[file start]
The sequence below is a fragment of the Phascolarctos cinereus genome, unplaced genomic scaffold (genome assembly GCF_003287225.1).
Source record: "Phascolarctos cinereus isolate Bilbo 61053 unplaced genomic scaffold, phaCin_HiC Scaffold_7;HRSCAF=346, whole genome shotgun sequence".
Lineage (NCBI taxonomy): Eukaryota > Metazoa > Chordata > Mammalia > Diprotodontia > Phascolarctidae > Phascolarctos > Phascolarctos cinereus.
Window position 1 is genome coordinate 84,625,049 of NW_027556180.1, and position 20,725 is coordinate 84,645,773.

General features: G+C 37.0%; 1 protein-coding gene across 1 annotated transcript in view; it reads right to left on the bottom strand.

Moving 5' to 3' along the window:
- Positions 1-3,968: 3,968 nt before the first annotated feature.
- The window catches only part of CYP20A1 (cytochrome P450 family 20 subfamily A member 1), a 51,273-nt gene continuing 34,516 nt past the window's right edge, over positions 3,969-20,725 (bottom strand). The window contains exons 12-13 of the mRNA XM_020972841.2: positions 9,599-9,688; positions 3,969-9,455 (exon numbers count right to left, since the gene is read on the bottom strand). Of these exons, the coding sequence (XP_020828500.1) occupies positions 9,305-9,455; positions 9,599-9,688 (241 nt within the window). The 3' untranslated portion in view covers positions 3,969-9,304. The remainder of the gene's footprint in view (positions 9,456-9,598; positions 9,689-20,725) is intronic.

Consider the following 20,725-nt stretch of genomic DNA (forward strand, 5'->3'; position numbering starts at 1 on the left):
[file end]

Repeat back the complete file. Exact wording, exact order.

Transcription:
The sequence below is a fragment of the Phascolarctos cinereus genome, unplaced genomic scaffold (genome assembly GCF_003287225.1).
Source record: "Phascolarctos cinereus isolate Bilbo 61053 unplaced genomic scaffold, phaCin_HiC Scaffold_7;HRSCAF=346, whole genome shotgun sequence".
Lineage (NCBI taxonomy): Eukaryota > Metazoa > Chordata > Mammalia > Diprotodontia > Phascolarctidae > Phascolarctos > Phascolarctos cinereus.
Window position 1 is genome coordinate 84,625,049 of NW_027556180.1, and position 20,725 is coordinate 84,645,773.

General features: G+C 37.0%; 1 protein-coding gene across 1 annotated transcript in view; it reads right to left on the bottom strand.

Moving 5' to 3' along the window:
- Positions 1-3,968: 3,968 nt before the first annotated feature.
- The window catches only part of CYP20A1 (cytochrome P450 family 20 subfamily A member 1), a 51,273-nt gene continuing 34,516 nt past the window's right edge, over positions 3,969-20,725 (bottom strand). The window contains exons 12-13 of the mRNA XM_020972841.2: positions 9,599-9,688; positions 3,969-9,455 (exon numbers count right to left, since the gene is read on the bottom strand). Of these exons, the coding sequence (XP_020828500.1) occupies positions 9,305-9,455; positions 9,599-9,688 (241 nt within the window). The 3' untranslated portion in view covers positions 3,969-9,304. The remainder of the gene's footprint in view (positions 9,456-9,598; positions 9,689-20,725) is intronic.

Consider the following 20,725-nt stretch of genomic DNA (forward strand, 5'->3'; position numbering starts at 1 on the left):